|Document Type:||Master's Thesis|
|Name:||Lisa Marie Hoechst|
|Title:||Evaluating the Effectiveness of the Skimmer Versus the Perforated Riser in Sedimentation Basins|
|Degree:||Master of Science|
|Department:||Biological Systems Engineering|
|Committee Chair:||Dr. B. Blake Ross|
|Committee Members:||Dr. Theo A. Dillaha, III|
|Dr. David F. Kibler|
|Dr. John V. Perumpral, Department Head|
|Keywords:||sedimentation basin, skimmer, retention efficiency, perforated riser|
|Date of defense:||December 4, 1997|
|Availability:||Release the entire work immediately worldwide.|
Erosion, transportation, and deposition of sediment into receiving waters can have substantial environmental and economic impacts. Sedimentation basins are a remediation technique used to limit sediment transport from earth disturbance activities. Retention efficiency is used as a measure of a sedimentation basin's effectiveness.
Several factors influence retention efficiency including the type of principal spillway used. The most common spillway is the perforated riser which dewaters the basin throughout its entire vertical profile. However, a relatively new outlet device, the skimmer, has been developed, which dewaters the basin from the water surface.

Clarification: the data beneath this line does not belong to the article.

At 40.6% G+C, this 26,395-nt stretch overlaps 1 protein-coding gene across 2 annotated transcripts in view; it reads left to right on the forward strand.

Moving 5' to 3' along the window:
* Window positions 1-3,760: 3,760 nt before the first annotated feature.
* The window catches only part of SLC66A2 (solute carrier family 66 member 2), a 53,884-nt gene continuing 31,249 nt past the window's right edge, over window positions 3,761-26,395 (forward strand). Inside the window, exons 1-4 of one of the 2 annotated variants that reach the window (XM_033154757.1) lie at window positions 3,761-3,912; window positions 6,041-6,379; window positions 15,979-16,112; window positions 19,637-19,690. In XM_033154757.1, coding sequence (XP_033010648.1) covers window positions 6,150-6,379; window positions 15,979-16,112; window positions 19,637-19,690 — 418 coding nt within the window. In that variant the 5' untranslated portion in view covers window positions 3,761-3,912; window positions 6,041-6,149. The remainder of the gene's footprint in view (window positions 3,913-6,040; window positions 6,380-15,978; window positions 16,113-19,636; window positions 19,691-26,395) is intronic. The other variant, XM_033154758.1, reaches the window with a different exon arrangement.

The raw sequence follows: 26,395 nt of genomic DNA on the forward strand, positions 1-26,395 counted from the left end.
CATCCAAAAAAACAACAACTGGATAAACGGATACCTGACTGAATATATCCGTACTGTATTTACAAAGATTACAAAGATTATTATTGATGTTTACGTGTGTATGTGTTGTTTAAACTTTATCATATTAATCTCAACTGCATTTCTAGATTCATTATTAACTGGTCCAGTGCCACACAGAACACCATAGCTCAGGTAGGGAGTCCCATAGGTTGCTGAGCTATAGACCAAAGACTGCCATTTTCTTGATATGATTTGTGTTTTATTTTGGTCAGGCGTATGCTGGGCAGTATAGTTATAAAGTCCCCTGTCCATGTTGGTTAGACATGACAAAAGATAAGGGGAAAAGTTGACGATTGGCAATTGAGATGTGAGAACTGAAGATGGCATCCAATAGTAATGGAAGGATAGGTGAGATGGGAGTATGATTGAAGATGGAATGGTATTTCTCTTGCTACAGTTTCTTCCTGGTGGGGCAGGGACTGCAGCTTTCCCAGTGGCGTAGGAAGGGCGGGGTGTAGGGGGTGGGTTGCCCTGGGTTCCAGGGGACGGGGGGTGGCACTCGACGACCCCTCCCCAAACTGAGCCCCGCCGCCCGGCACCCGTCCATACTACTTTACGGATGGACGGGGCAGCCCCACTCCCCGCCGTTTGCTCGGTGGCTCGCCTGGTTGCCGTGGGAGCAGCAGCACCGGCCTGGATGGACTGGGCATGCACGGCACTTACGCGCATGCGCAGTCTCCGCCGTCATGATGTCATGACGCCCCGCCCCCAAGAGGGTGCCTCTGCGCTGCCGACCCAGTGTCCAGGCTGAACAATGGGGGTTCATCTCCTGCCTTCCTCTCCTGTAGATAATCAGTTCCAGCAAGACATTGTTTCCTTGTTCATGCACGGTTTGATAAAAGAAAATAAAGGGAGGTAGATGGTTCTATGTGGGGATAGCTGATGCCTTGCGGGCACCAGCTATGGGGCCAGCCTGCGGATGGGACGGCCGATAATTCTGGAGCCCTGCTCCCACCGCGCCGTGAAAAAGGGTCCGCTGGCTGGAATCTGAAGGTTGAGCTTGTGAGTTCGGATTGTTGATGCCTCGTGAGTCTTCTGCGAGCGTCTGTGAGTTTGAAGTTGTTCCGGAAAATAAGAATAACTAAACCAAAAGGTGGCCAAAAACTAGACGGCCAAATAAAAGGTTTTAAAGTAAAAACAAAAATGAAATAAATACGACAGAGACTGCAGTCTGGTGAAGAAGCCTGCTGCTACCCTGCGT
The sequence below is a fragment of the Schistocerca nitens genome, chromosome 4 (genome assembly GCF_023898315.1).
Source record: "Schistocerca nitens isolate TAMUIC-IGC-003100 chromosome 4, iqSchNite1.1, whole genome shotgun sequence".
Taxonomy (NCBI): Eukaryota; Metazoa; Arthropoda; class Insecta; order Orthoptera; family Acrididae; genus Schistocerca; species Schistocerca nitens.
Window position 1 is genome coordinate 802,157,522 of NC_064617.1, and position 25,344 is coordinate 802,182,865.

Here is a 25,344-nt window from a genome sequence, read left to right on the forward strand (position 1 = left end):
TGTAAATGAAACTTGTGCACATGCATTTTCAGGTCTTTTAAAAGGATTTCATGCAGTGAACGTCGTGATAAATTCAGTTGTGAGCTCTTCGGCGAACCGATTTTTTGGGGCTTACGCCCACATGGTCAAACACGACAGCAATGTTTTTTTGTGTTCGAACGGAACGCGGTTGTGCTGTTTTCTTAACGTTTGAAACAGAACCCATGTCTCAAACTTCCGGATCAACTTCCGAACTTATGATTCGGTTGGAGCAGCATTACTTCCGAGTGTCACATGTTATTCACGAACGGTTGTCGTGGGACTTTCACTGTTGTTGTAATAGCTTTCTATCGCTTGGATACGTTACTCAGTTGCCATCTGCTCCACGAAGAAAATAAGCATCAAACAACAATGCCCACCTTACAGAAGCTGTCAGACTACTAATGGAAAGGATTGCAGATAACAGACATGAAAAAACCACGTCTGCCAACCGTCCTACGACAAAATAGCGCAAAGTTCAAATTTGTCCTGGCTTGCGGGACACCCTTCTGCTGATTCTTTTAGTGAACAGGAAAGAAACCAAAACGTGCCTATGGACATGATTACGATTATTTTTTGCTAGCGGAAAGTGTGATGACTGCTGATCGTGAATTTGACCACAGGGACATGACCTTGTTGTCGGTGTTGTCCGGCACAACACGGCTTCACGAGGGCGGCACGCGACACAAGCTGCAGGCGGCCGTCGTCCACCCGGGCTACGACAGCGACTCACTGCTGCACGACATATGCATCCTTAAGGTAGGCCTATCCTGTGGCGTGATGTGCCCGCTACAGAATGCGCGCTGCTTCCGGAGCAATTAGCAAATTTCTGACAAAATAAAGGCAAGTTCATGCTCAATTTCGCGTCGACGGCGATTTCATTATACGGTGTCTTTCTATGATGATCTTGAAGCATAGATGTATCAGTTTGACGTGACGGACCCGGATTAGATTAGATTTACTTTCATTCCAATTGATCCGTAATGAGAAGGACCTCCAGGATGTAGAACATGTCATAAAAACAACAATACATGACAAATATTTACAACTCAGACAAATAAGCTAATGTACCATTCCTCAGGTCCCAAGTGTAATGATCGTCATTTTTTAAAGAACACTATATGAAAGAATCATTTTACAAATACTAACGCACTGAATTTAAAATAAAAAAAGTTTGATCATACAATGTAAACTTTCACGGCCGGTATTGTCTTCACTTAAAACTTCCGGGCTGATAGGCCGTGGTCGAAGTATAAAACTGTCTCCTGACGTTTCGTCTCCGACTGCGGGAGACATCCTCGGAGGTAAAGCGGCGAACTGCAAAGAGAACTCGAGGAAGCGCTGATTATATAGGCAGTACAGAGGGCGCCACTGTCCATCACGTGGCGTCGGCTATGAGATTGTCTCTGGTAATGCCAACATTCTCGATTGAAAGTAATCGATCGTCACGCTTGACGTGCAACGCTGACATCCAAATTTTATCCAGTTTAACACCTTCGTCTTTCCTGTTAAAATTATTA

A laboratory study was conducted to compare the skimmer with the perforated riser for three different soil types and determine if there were any significant differences in the trapping efficiencies of the two outlets. The test basin dewatered over a three hour period. The parameters observed were dewatering rate, effluent sediment concentration, sediment loss rate, and retention efficiency.
The skimmer treatments consistently had higher values of sediment retention efficiencies. A statistical analysis performed on the retention efficiency data showed that retention efficiency was not influenced by any combination of outlet and soil type and that outlet was significant at the 5% level. Overall, the skimmer outperformed the perforated riser for all soil types tested.
Additionally, retention efficiencies were predicted for shorter dewatering times. The results indicated shorter dewatering times may have smaller impacts on the retention efficiency of basins where the skimmer is utilized rather than the perforated riser.
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